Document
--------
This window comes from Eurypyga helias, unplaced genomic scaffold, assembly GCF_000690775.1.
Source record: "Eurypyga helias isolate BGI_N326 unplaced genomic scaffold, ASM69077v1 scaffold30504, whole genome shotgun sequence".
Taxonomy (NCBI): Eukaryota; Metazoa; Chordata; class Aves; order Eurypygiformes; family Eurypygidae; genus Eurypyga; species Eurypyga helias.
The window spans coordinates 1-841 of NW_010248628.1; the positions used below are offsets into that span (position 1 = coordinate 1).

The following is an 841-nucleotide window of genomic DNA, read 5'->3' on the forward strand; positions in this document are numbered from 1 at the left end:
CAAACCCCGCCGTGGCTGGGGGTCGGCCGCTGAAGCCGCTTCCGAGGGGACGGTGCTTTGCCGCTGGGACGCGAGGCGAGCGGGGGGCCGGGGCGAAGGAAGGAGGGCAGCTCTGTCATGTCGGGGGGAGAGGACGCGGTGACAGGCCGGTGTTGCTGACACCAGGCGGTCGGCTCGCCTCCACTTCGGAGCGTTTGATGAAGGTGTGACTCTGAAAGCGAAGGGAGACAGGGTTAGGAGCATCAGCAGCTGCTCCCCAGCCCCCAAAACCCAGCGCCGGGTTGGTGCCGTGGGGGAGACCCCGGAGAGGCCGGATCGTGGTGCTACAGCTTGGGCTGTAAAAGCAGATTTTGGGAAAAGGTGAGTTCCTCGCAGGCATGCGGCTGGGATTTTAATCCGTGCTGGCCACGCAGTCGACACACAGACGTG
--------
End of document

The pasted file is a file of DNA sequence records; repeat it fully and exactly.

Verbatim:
This window comes from Eurypyga helias, unplaced genomic scaffold, assembly GCF_000690775.1.
Source record: "Eurypyga helias isolate BGI_N326 unplaced genomic scaffold, ASM69077v1 scaffold30504, whole genome shotgun sequence".
Taxonomy (NCBI): Eukaryota; Metazoa; Chordata; class Aves; order Eurypygiformes; family Eurypygidae; genus Eurypyga; species Eurypyga helias.
The window spans coordinates 1-841 of NW_010248628.1; the positions used below are offsets into that span (position 1 = coordinate 1).

The following is an 841-nucleotide window of genomic DNA, read 5'->3' on the forward strand; positions in this document are numbered from 1 at the left end:
CAAACCCCGCCGTGGCTGGGGGTCGGCCGCTGAAGCCGCTTCCGAGGGGACGGTGCTTTGCCGCTGGGACGCGAGGCGAGCGGGGGGCCGGGGCGAAGGAAGGAGGGCAGCTCTGTCATGTCGGGGGGAGAGGACGCGGTGACAGGCCGGTGTTGCTGACACCAGGCGGTCGGCTCGCCTCCACTTCGGAGCGTTTGATGAAGGTGTGACTCTGAAAGCGAAGGGAGACAGGGTTAGGAGCATCAGCAGCTGCTCCCCAGCCCCCAAAACCCAGCGCCGGGTTGGTGCCGTGGGGGAGACCCCGGAGAGGCCGGATCGTGGTGCTACAGCTTGGGCTGTAAAAGCAGATTTTGGGAAAAGGTGAGTTCCTCGCAGGCATGCGGCTGGGATTTTAATCCGTGCTGGCCACGCAGTCGACACACAGACGTG